Please use this identifier to cite or link to this item: https://hdl.handle.net/1959.11/20064
Title: The Farm as a Purposeful System
Contributor(s): Dillon, John L (author)
Publication Date: 1992
Open Access: Yes
Handle Link: https://hdl.handle.net/1959.11/20064
Abstract: Farms come in many types. Consider some of the words we use to describe and categorize them: peasant, subsistence, quasi-subsistence, quasi-commercial, commercial or hobby; family, plantation, cooperative, corporation, collective or State; single or multi-enterprise; crop, livestock or mixed; intensive or extensive; irrigated, rain-fed or factory; poor or good; nomadic, swidden, traditional or modern. We could add many more words to this list. But no matter how we might categorize any particular farm, it can always be seen as an organization involved in crop or livestock production or both and constituting a purposeful system. It is this generalization that provides the basis for the conceptual framework that we present. By their nature as purposeful systems, farms are subject to the principles of management pertinent to such organizations. A converse characteristic is the uniqueness of every farm due in particular to its location in space and time, its history, resources and human components. This uniqueness of each farm must never be forgotten. It means that while the general principles of farm system management are appropriate for any particular farm, their application must generally lead to different decisions for each particular farm. In what follows we will explore the concept of the individual farm as an organization constituting a purposeful system.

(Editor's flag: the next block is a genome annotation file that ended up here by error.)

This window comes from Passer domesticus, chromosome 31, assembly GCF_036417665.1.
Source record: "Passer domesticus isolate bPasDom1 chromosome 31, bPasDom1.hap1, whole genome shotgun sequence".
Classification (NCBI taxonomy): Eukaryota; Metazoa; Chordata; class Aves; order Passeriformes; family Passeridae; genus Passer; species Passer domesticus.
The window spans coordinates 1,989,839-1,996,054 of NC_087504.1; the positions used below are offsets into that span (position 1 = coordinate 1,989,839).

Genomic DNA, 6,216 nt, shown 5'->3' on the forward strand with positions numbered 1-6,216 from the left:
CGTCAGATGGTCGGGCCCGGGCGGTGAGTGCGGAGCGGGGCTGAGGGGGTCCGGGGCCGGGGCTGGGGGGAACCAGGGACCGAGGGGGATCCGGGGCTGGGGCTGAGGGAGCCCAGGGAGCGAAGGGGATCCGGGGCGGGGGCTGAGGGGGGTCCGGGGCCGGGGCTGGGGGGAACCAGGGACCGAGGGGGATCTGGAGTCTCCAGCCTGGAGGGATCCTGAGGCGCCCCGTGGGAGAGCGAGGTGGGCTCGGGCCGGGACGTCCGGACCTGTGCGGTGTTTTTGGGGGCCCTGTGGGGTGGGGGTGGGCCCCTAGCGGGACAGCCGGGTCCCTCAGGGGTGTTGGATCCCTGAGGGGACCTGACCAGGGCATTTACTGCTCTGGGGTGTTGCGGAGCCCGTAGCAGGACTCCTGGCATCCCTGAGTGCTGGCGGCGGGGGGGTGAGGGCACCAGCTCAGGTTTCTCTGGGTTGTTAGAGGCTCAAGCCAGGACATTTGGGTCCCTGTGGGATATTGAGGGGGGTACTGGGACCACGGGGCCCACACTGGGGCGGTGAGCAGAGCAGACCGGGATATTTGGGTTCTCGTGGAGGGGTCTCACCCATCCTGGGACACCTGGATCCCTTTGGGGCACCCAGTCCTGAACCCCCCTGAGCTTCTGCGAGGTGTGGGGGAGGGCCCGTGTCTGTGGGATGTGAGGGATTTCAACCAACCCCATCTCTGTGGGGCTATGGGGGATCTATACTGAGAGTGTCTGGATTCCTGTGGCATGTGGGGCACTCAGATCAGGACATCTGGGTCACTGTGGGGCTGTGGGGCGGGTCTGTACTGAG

Publication Type: Book
Publisher: University of New England
Place of Publication: Armidale, Australia
ISBN: 1863890505
Field of Research (FOR): 070107 Farming Systems Research
070199 Agriculture, Land and Farm Management not elsewhere classified
HERDC Category Description: A1 Authored Book - Scholarly
Other Links: http://trove.nla.gov.au/version/29349614
Extent of Pages: 27
Series Name: University of New England Department of Agricultural Economics and Business Management Miscellaneous Publication
Series Number : 10
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